It doesn't really exist, but at the time, people thought the ship was cursed from the start. The ship was supposedly assigned the number 390904. Read that backward in a mirror and it vaguely resembles the phrase "No Pope". The Titanic was actually assigned the number 401, so there's really no truth to the "curse" at all.

7. Rediscovery

bow
The doomed steamliner wasn't found until 1985, when oceanographer Robert Ballard discovered it near Newfoundland using new sonar technology. He was actually just looking for debris, not the ship itself "“ over the years, experts decided that debris would have been scattered over a large area as the ship sank to the bottom of the ocean. Soon after sighting debris, the crew spotted a boiler and then the hull of the ship. The biggest discovery the team made is that the ship did actually split into two parts "“ both American and British inquiries had determined that the ship sank as one whole piece.
Ballard and his crew didn't take any artifacts from the ship at the time; he considered it graverobbing. Eventually, though, more than 6,000 items were recovered and put on display at the National Maritime Museum in Greenwich, England. Many objects were also part of a traveling Titanic museum exhibit.

8. The Last Survivor

deanMillvina Dean was the youngest person on the Titanic at a mere two months old. Her parents were moving from England to Wichita, Kansas, and managed to get third-class tickets for the Titanic. They never made it to Wichita - her father didn't survive the crash and her mother, being left with two small children, wanted to go home to England to be with her surviving family.

Strangely enough, her brother, Bertram, died on April 14, 1992, the 80th anniversary of the Titanic striking the iceberg.

9. Was the accident foretold?

Maybe Morgan Robertson was psychic. About 14 years before the Titanic sank, Robertson wrote Futility, a novel about the largest ship ever built hitting an iceberg in the Atlantic Ocean on a cold April night. The ship "“ The Titan "“ sank, leaving only 13 survivors out of 3,000. The Titan was also billed as "unsinkable" and was also a British ship on its way to New York. A little spooky, no??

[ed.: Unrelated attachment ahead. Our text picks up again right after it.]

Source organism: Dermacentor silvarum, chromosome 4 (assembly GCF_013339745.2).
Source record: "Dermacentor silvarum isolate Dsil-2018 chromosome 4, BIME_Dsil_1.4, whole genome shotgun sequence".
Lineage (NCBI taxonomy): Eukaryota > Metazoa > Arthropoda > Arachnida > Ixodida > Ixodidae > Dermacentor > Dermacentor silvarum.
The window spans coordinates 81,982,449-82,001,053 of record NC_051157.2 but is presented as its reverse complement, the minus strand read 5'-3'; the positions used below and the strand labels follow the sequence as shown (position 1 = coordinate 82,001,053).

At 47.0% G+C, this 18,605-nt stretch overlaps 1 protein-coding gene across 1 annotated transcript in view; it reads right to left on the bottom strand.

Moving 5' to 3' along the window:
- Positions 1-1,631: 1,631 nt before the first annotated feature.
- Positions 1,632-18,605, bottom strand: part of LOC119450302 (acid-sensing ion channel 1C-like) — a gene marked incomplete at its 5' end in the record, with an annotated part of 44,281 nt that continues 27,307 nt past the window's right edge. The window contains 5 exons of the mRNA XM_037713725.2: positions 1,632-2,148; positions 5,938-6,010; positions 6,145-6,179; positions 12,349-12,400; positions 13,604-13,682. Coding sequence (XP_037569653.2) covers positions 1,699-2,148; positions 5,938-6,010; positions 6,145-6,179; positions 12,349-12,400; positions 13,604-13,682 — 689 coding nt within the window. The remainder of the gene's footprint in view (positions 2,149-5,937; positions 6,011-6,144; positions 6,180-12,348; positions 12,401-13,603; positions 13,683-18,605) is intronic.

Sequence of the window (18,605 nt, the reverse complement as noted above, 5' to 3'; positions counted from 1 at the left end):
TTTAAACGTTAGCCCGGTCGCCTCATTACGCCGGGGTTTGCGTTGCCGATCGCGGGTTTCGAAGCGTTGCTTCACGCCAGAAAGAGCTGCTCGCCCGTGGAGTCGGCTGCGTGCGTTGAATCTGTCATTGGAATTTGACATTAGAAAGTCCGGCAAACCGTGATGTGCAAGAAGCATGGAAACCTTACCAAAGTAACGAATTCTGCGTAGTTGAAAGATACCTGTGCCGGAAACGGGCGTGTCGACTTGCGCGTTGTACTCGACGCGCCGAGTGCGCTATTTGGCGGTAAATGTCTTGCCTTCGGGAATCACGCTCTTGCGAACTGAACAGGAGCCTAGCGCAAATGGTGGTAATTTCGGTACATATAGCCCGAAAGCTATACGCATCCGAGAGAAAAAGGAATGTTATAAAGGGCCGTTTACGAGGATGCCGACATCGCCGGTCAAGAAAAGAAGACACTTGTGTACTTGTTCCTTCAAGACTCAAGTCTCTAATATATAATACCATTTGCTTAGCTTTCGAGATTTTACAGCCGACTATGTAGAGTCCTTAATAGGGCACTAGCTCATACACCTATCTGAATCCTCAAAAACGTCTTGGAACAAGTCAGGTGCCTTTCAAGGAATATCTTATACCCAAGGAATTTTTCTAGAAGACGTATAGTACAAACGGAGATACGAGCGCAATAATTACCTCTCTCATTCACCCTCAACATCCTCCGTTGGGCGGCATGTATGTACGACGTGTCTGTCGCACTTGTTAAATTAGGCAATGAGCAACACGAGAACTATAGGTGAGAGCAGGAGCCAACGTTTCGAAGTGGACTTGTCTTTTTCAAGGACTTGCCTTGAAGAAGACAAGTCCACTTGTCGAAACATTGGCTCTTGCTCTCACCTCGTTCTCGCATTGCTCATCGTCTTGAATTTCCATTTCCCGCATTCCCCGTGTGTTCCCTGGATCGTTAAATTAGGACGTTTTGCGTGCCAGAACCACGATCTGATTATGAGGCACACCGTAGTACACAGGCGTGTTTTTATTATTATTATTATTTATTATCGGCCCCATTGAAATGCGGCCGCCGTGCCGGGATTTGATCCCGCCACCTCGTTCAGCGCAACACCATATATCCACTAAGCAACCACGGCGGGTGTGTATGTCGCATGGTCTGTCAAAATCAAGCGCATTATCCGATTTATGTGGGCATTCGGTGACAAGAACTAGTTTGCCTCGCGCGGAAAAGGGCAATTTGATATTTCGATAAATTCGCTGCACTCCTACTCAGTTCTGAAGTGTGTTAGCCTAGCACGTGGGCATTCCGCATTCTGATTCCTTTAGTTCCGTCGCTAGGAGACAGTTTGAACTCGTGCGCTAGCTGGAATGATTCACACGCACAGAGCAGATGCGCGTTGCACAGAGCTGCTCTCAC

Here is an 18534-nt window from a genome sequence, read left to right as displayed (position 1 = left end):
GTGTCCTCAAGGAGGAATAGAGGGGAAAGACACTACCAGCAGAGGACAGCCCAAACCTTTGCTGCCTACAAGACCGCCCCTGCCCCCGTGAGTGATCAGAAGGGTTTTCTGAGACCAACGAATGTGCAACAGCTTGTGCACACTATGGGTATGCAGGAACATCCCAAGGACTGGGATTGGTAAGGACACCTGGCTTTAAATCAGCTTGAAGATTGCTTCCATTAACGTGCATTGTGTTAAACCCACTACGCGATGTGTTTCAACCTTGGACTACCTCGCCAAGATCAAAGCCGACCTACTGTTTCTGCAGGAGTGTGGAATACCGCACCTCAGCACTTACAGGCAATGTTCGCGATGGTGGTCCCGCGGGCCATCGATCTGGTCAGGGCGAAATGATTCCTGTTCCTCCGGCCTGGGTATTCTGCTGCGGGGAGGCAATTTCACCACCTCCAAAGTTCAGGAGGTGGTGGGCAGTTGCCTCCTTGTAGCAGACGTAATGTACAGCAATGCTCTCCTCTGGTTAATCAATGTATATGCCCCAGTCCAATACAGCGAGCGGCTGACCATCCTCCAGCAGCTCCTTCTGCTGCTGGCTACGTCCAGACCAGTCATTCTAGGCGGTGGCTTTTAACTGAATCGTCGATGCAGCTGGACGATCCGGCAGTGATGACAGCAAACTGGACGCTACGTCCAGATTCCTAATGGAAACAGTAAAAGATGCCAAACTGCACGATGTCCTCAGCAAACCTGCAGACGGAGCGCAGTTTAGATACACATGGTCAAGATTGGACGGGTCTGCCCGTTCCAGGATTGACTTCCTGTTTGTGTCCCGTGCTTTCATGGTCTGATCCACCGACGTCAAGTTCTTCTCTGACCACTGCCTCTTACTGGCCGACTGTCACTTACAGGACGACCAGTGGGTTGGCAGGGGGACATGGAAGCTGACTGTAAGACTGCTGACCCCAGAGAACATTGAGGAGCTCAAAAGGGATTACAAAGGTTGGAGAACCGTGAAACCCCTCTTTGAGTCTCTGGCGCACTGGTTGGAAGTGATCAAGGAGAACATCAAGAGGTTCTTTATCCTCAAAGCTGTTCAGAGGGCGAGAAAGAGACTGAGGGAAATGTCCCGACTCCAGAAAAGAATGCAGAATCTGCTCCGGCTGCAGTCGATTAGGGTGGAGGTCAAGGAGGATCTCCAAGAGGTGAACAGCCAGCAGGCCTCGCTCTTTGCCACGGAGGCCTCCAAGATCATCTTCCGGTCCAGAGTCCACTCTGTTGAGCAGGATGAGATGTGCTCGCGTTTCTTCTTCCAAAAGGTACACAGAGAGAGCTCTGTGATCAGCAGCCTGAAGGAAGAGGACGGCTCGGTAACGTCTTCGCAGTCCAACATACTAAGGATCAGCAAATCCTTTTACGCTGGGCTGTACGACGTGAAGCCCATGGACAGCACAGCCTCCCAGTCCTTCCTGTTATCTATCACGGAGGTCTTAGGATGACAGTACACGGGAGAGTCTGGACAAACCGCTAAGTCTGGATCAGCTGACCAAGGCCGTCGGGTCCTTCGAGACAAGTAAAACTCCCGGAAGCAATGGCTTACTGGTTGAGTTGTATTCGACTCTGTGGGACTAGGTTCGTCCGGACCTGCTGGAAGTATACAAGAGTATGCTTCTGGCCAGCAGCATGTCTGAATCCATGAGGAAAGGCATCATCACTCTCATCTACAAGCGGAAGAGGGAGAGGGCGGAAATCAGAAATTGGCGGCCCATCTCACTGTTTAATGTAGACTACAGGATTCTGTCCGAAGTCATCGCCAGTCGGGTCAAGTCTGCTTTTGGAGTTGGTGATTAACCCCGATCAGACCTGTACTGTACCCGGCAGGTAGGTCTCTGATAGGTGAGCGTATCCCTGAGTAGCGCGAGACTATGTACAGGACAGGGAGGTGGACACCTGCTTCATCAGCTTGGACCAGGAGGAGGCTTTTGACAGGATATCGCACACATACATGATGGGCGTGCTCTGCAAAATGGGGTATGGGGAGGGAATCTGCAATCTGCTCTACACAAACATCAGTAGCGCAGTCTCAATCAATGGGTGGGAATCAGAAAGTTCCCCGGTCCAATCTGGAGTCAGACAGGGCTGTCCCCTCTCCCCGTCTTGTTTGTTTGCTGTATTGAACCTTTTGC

10. The last meal

What did all of these wealthy people dine on before going down with the ship? Well, it was quite a feast. Offerings at dinner on the night of April 14, 1912, included oysters, filet mignon, lamb with mint sauce, roast duckling, chateau potatoes, roast squab and cress, pate de foie gras, Waldorf pudding, peaches in Chartreube jelly, chocolate and vanilla eclairs and French ice cream.
Second-class passengers didn't fare quite so well "“ their dinner was their choice of haddock, chicken, lamb or turkey, boiled rice, boiled potatoes, plum pudding, American ice cream, fresh fruit, biscuits and coffee.
Third-class passengers received Irish stew, stewed apricots, fresh bread and butter and tea.

Well, these are just a few stories. Share your Titanic facts, speculation and urban legends in the comments!

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entertainment
10 Surprising Facts About The Babadook
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IFC Films

In 2014, The Babadook came out of nowhere and scared audiences across the globe. Written and directed by Aussie Jennifer Kent, and based on her short film Monster, The Babadook is about a widow named Amelia (played by Kent’s drama schoolmate Essie Davis) who has trouble controlling her young son Samuel (Noah Wiseman), who thinks there’s a monster living in their house. Amelia reads Samuel a pop-up book, Mister Babadook, and Samuel manifests the creature into a real-life monster. The Babadook may be the villain, but the film explores the pitfalls of parenting and grief in an emotional way. 

“I never approached this as a straight horror film,” Kent told Complex. “I always was drawn to the idea of grief, and the suppression of that grief, and the question of, how would that affect a person? ... But at the core of it, it’s about the mother and child, and their relationship.”

Shot on a $2 million budget, the film grossed more than $10.3 million worldwide and gained an even wider audience via streaming networks. Instead of creating Babadook out of CGI, a team generated the images in-camera, inspired by the silent films of Georges Méliès and Lon Chaney. Here are 10 things you might not have known about The Babadook (dook, dook).

1. THE NAME “BABADOOK” WAS EASY FOR A CHILD TO INVENT.

Jennifer Kent told Complex that some people thought the creature’s name sounded “silly,” which she agreed with. “I wanted it to be like something a child could make up, like ‘jabberwocky’ or some other nonsensical name,” she explained. “I wanted to create a new myth that was just solely of this film and didn’t exist anywhere else.”

2. JENNIFER KENT WAS WORRIED PEOPLE WOULD JUDGE THE MOTHER.

Amelia isn’t the best mother in the world—but that’s the point. “I’m not a parent,” Kent told Rolling Stone, “but I’m surrounded by friends and family who are, and I see it from the outside … how parenting seems hard and never-ending.” She thought Amelia would receive “a lot of flak” for her flawed parenting, but the opposite happened. “I think it’s given a lot of women a sense of reassurance to see a real human being up there,” Kent said. “We don’t get to see characters like her that often.”

3. KENT AND ESSIE DAVIS TONED DOWN THE CONTENT FOR THE KID.